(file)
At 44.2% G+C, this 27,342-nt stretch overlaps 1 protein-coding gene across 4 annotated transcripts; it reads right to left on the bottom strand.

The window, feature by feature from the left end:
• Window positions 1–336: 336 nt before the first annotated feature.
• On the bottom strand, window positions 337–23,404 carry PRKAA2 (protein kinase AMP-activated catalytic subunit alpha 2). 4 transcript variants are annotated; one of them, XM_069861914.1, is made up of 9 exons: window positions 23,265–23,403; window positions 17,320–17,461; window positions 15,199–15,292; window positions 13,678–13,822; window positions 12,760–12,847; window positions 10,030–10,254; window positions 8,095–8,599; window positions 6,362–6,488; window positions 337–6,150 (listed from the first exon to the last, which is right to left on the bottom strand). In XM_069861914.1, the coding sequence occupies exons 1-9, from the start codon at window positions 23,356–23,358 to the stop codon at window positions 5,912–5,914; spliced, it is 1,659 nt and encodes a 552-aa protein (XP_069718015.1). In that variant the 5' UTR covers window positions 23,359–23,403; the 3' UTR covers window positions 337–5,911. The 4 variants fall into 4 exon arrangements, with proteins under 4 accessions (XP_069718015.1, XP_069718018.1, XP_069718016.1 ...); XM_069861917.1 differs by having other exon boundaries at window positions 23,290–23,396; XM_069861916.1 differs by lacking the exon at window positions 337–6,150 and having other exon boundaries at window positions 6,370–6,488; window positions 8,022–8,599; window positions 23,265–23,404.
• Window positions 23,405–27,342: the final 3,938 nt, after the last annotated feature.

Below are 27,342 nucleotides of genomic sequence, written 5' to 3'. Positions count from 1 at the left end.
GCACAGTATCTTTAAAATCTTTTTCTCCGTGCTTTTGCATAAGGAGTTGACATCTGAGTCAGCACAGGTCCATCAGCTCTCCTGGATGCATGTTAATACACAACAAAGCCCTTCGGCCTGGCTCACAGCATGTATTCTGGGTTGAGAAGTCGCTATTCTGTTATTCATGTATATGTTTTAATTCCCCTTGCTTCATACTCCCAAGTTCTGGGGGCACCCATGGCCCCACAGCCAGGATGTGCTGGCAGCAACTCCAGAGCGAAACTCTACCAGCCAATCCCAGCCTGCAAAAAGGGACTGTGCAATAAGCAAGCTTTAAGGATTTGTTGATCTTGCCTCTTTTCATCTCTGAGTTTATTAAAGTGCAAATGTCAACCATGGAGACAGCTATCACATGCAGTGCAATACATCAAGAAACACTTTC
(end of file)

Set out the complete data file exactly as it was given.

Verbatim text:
At 44.2% G+C, this 27,342-nt stretch overlaps 1 protein-coding gene across 4 annotated transcripts; it reads right to left on the bottom strand.

The window, feature by feature from the left end:
• Window positions 1–336: 336 nt before the first annotated feature.
• On the bottom strand, window positions 337–23,404 carry PRKAA2 (protein kinase AMP-activated catalytic subunit alpha 2). 4 transcript variants are annotated; one of them, XM_069861914.1, is made up of 9 exons: window positions 23,265–23,403; window positions 17,320–17,461; window positions 15,199–15,292; window positions 13,678–13,822; window positions 12,760–12,847; window positions 10,030–10,254; window positions 8,095–8,599; window positions 6,362–6,488; window positions 337–6,150 (listed from the first exon to the last, which is right to left on the bottom strand). In XM_069861914.1, the coding sequence occupies exons 1-9, from the start codon at window positions 23,356–23,358 to the stop codon at window positions 5,912–5,914; spliced, it is 1,659 nt and encodes a 552-aa protein (XP_069718015.1). In that variant the 5' UTR covers window positions 23,359–23,403; the 3' UTR covers window positions 337–5,911. The 4 variants fall into 4 exon arrangements, with proteins under 4 accessions (XP_069718015.1, XP_069718018.1, XP_069718016.1 ...); XM_069861917.1 differs by having other exon boundaries at window positions 23,290–23,396; XM_069861916.1 differs by lacking the exon at window positions 337–6,150 and having other exon boundaries at window positions 6,370–6,488; window positions 8,022–8,599; window positions 23,265–23,404.
• Window positions 23,405–27,342: the final 3,938 nt, after the last annotated feature.

Below are 27,342 nucleotides of genomic sequence, written 5' to 3'. Positions count from 1 at the left end.
GCACAGTATCTTTAAAATCTTTTTCTCCGTGCTTTTGCATAAGGAGTTGACATCTGAGTCAGCACAGGTCCATCAGCTCTCCTGGATGCATGTTAATACACAACAAAGCCCTTCGGCCTGGCTCACAGCATGTATTCTGGGTTGAGAAGTCGCTATTCTGTTATTCATGTATATGTTTTAATTCCCCTTGCTTCATACTCCCAAGTTCTGGGGGCACCCATGGCCCCACAGCCAGGATGTGCTGGCAGCAACTCCAGAGCGAAACTCTACCAGCCAATCCCAGCCTGCAAAAAGGGACTGTGCAATAAGCAAGCTTTAAGGATTTGTTGATCTTGCCTCTTTTCATCTCTGAGTTTATTAAAGTGCAAATGTCAACCATGGAGACAGCTATCACATGCAGTGCAATACATCAAGAAACACTTTC